The Gras Rifle Part I — The Model 1866 Chassepot
Fielded by the French Army from the 1870′s all the way up to World War I, the Gras was France’s first self contained metallic military bolt action rifle. A rugged, reliable, and accurate rifle, it served not only with France, but with countries all over Europe, Asia, and South America. Before I can start this series on the Gras rifle however, I must first do a post on its direct predecessor, the Model 1866 Chassepot needle rifle.
In 1841 a German gunsmith named Johann Niklaus von Dreyse invented the needlefire rifle, the first bolt action rifle to be adopted by a major military power. The Dreyse needle rifle was a single shot breechloading bolt action rifle which fired a combustible paper cartridge. It was called a “needle rifle” because the firing pin was essentially a large needle which pierced the paper cartridge, detonating the firing pin placed in the center of the cartridge and thus discharging the round.
With this new breechloading system, soldiers could fire around 10 -12 shots a minute at a time when everyone else was using muzzleloading rifled muskets which could fire 3-4 shots a minute. The Prussian military quickly adopted the rifle and began production en masse. The Dreyse needle rifle was an amazing technological advantage for the Prussians. One of many technological and organizational advantages that allowed Prussia to defeat Denmark in 1864 and the Austrian Empire in 1866. Europe watched as Prussia grew from a small kingdom straddling Eastern and Western Europe into a unified German state. Next door neighbor and European superpower France took notice, and it quickly became clear that the two nations would come to blows.
With the successes of the Dreyse needle rifle, France wanted in on needlefire technology as well. In 1866 the Antoine Alphones Chassepot introduced the Model 1866 Chassepot.
Chassepot constructed two earlier prototypes which were bolt action rifles utilizing a percussion cap system, however it was his third model with a needlefire system which drew the attention of the French military. The new Chassepot had many features which gave it an edge over the Dreyse, in fact what Chassepot created was an all around superior rifle. One of the most important improvements to the needlefire system was it’s action. Before firing the action needed to be cocked by hand. This was done by pulling back on a knob at the rear of the bolt, then opening the action, inserting a cartridge, closing the action, and pulling the trigger.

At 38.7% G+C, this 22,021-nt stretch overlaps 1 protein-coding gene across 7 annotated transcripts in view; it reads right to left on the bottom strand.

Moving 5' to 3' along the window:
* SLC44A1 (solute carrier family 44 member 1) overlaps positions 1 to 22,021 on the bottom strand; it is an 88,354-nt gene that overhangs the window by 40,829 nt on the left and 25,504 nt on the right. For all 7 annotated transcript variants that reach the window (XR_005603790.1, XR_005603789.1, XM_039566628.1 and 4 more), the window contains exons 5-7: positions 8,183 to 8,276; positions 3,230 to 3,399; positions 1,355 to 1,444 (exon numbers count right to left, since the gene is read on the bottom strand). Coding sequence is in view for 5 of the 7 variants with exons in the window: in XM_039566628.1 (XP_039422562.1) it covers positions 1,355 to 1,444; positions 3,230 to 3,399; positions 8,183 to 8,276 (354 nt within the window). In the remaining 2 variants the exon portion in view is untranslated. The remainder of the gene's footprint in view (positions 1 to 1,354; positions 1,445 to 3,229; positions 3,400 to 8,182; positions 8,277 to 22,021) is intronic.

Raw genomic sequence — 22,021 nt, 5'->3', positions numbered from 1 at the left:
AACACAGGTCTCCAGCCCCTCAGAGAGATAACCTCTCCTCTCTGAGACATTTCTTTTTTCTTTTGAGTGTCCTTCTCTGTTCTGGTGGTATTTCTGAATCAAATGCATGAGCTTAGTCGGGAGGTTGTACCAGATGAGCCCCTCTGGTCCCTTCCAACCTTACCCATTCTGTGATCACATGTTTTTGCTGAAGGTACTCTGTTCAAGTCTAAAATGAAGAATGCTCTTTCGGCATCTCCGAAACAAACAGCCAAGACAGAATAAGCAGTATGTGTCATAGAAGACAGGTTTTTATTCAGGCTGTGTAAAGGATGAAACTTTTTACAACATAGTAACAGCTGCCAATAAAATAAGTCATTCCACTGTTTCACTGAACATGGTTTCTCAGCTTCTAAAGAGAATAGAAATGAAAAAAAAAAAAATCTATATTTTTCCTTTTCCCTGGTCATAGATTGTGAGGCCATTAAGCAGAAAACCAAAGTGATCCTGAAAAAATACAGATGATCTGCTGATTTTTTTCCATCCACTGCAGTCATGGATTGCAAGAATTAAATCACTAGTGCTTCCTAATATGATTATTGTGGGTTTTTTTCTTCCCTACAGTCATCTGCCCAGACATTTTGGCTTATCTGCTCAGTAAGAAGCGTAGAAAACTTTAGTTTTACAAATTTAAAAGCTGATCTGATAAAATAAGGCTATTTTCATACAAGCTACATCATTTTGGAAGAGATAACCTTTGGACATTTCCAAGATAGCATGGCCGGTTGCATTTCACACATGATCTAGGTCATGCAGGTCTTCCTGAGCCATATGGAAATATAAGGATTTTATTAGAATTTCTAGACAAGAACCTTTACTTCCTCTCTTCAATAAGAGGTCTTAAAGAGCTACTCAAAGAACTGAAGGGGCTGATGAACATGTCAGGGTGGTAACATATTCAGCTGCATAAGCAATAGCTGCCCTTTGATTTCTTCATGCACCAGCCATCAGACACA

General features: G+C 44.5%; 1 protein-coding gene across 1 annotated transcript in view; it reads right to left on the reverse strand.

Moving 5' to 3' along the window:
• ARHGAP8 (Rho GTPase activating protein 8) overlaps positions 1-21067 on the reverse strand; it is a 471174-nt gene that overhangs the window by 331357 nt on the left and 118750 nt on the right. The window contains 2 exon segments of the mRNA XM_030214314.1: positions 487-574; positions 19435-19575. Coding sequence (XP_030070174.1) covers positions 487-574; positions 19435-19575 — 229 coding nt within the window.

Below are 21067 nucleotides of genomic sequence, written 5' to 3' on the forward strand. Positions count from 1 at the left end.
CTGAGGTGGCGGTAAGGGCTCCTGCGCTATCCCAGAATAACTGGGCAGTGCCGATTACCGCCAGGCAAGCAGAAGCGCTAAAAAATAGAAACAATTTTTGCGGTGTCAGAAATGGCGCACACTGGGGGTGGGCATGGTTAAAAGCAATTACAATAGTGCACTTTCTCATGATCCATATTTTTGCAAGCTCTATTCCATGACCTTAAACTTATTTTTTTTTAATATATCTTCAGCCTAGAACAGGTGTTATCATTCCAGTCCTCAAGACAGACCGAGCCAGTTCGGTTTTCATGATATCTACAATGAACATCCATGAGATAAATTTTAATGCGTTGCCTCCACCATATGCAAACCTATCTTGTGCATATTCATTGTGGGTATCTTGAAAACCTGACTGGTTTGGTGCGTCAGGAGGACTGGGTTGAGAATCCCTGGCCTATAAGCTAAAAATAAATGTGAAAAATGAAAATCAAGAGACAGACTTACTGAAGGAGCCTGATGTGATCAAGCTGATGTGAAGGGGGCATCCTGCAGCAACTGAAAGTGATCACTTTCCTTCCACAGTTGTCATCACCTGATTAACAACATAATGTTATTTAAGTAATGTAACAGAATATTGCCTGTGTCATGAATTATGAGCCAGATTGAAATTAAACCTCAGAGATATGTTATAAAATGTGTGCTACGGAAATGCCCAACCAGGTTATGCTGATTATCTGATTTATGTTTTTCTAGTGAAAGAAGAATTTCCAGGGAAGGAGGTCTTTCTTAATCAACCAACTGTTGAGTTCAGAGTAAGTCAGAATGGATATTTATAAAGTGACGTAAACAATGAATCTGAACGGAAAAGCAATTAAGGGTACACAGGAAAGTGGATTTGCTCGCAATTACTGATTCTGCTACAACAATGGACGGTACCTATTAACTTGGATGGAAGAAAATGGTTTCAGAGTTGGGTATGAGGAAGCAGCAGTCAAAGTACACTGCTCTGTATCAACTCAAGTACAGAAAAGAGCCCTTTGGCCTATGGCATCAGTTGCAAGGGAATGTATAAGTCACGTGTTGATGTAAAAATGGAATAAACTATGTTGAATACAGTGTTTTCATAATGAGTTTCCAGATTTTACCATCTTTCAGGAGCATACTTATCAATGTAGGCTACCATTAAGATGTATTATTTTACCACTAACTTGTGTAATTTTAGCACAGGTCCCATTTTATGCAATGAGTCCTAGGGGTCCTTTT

With the Dreyse the user had to pull back on a knob at the end of the bolt to unlock the action. The user then opened the action, inserted a cartridge, and closed the action. Once closed, he then had the push the knob forward to lock the action and set spring tension on the firing pin. Essentially Chassepot was able to simplify the needlefire action thus eliminating a step in the loading and firing process.
In addition to this simplified action, the bolt head featured a rubber O-ring or gasket which sealed the chamber when the action was closed. This prevented hot gasses from escaping and blowing in the eyes of the user, a problem common with the Dreyse rifle.
Perhaps the most important improvement with the Chassepot was its ammunition. The older Dreyse fired a .61 caliber oval shaped bullet which was smaller than the bore of the rifle. The bullet was wrapped in a paper sabot which made contact with the rifling. The Chassepot fired a .433 caliber conical shaped bullet which was to caliber with the bore, allowing the bullet itself to make contact with the rifling. This combined with the gas seal system gave the Chassepot 33% more muzzle velocity than the Dreyse, better accuracy, and 400 meters more range compared to the Dreyse. Another simple yet important improvement was the placement of the primer in the cartridge. The Dreyse cartridge had the primer placed in the center of the cartridge, thus the needle firing pin had to pierce halfway through the cartridge in order the set off the firing pin. As a result, the firing pins of Dreyse rifles tended to wear out quickly. The French had the good sense to simply place the primer at the end of the cartridge.
In 1871 the inevitable war with Prussia began as the Prussian Army and an alliance of of German states invaded France, beginning the Franco Prussian War. The Chassepot rifle made it’s first grand battlefield debut and quickly showed its superiority over the Dreyse. However, the Prussians were supior in many other areas such as artillery, transportation and logistics, communications, training, organization, tactics, and leadership. In six months, the Prussians stormed through France, killing 138,000 French soldiers, capturing another 400,000 , capturing Emperor Napoleon III, and occupying Paris, all while losing around 18,000 men.
While the Franco Prussian War signaled the end of the Second French Empire it was not the end of the Chassepot. Needlefire technology would become obsolete with the adoption of the self contained metallic cartridge, and the Chassepot would adapt, leading up to the Gras rifle.
To be Continued…